75.9 F
San Fernando
Tuesday, Sep 26, 2023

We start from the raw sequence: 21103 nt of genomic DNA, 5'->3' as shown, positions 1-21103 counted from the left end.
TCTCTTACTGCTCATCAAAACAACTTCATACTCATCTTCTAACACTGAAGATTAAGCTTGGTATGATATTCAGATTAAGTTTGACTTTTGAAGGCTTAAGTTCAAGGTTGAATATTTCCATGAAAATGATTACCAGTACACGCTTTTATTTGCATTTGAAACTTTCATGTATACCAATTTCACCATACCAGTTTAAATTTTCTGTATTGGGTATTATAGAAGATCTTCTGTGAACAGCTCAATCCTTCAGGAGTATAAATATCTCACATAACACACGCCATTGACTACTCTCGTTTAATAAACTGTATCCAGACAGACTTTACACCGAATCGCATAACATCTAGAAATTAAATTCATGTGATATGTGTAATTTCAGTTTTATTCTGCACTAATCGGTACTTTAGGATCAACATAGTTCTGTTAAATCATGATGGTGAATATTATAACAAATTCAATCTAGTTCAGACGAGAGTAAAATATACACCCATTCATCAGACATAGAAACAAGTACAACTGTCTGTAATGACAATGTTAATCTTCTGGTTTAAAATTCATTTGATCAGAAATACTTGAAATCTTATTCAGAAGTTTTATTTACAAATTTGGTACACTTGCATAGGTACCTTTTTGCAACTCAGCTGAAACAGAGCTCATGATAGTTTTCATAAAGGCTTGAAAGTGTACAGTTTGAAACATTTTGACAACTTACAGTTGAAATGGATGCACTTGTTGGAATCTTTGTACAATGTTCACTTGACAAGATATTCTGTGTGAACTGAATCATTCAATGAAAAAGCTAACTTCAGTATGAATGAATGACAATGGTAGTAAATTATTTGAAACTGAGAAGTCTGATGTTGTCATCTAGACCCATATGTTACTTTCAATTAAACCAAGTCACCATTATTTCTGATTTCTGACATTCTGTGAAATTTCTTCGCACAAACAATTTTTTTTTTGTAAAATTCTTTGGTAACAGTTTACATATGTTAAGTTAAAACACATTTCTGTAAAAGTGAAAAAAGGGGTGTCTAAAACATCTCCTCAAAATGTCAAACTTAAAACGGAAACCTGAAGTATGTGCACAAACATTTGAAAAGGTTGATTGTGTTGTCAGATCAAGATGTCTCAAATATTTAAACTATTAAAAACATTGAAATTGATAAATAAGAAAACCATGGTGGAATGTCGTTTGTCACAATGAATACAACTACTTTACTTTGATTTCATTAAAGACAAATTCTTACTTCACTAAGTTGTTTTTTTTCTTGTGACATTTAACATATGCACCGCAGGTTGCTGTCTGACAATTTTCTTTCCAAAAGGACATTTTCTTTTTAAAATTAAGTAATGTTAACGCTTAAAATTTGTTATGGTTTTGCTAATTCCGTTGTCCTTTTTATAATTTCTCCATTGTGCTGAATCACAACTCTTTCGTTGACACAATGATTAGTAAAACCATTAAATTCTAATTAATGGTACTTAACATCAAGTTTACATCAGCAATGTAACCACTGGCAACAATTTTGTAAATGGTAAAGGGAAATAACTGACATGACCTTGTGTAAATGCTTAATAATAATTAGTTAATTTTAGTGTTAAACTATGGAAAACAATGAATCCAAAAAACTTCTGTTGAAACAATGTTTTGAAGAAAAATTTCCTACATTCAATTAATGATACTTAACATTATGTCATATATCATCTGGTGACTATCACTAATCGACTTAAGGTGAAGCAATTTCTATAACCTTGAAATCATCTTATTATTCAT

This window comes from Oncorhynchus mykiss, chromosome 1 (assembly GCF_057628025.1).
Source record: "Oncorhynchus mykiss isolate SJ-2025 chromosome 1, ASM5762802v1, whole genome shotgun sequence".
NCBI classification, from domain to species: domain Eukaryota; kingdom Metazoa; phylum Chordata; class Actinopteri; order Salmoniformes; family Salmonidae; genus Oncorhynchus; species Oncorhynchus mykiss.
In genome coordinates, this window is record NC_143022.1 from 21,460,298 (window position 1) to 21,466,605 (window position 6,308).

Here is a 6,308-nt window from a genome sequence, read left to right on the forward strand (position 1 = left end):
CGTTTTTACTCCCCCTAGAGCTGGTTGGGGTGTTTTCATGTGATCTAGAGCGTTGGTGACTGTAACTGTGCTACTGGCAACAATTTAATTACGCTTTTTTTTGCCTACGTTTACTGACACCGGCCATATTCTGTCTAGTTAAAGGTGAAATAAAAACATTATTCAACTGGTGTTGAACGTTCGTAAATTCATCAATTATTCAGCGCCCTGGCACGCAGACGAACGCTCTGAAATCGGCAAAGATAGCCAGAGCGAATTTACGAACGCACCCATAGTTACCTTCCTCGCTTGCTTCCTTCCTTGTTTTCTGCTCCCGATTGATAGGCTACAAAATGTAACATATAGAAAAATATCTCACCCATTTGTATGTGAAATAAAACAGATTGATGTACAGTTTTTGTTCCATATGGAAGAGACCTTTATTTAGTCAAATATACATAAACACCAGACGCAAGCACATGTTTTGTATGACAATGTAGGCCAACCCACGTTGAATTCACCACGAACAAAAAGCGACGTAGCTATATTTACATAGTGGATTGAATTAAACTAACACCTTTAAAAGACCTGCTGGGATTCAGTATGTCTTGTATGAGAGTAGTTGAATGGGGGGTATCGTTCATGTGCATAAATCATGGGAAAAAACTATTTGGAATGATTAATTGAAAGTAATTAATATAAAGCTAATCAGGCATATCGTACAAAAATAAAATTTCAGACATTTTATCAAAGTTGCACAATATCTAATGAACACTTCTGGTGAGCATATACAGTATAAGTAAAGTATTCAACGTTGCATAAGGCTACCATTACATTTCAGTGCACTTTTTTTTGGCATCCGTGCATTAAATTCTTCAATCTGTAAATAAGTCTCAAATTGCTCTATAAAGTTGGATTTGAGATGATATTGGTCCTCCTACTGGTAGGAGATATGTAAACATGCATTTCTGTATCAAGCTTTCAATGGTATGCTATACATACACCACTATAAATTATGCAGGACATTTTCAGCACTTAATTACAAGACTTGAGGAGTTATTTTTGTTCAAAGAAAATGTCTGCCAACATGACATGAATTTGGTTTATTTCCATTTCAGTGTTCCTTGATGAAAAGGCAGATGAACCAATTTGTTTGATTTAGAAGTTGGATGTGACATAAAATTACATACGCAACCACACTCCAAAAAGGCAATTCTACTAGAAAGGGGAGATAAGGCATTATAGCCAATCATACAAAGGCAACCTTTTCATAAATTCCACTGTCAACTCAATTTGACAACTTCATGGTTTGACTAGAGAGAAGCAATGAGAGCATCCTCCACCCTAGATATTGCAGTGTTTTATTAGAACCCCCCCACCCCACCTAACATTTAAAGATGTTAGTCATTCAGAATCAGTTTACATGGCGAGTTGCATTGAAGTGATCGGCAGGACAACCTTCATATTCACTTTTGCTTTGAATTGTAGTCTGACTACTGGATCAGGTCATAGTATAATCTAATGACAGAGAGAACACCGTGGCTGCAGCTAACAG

Natural Asset A few years ago, the L.A. City Council designated the former Chatsworth Reservoir as the “Chatsworth Nature Preserve/Reservoir.” On March 20, 1998, the council voted unanimously to have the DWP negotiate a 10-year lease with the Santa Monica Mountains Conservancy for its management as a nature preserve. This would save the DWP an estimated $250,000 a year. Better yet, it provides the public with a facility that has great natural, archeological and educational worth. However, DWP Commission President Rick Caruso wants to “study” how much developing a portion of the reservoir property would yield for the DWP. The Audubon Society conducts annual end-of-the-year bird counts. Of the 209 species on this list, 47 are commonly seen all year at the reservoir, 28 are commonly seen seasonally, 47 are seen irregularly, and 44 are seen occasionally. Forty-two of the 47 commonly seen species actually breed there. Among the birds using the reservoir area are Canada geese, golden eagles, and five species of hawks. Among the mammals are deer, coyotes, skunks, bobcats, raccoons, foxes, possums, voles, wood rats, ground squirrels, rabbits and, rarely, mountain lions. Other creatures are rattle and gopher snakes, lizards, frogs, salamanders and more. Vegetation includes numerous valley oaks and other trees, riparian areas and grasslands. A calera (lime kiln), now California Landmark No. 911, was used by Native Americans to make lime for the San Fernando Mission. The Canada Goose Project brings junior and senior high school students from Los Angeles for significant study projects. This group also conducts morning and evening Canada Goose Counts from mid-October to mid-March. Although the facility is completely fenced, a well-worn road allows people to drive by its north and west borders , and nearby residents can view it from all sides and they highly prize what they see. If a portion of it is developed, the developer would have to pay for the utilities and roads within his development. However, expansion of the capacities for the delivery of water and electricity to the development, sewage and flood waters from it, and widening and repairing the main roads would be paid for by the general taxpayer. DORIAN KEYSER Tarzana

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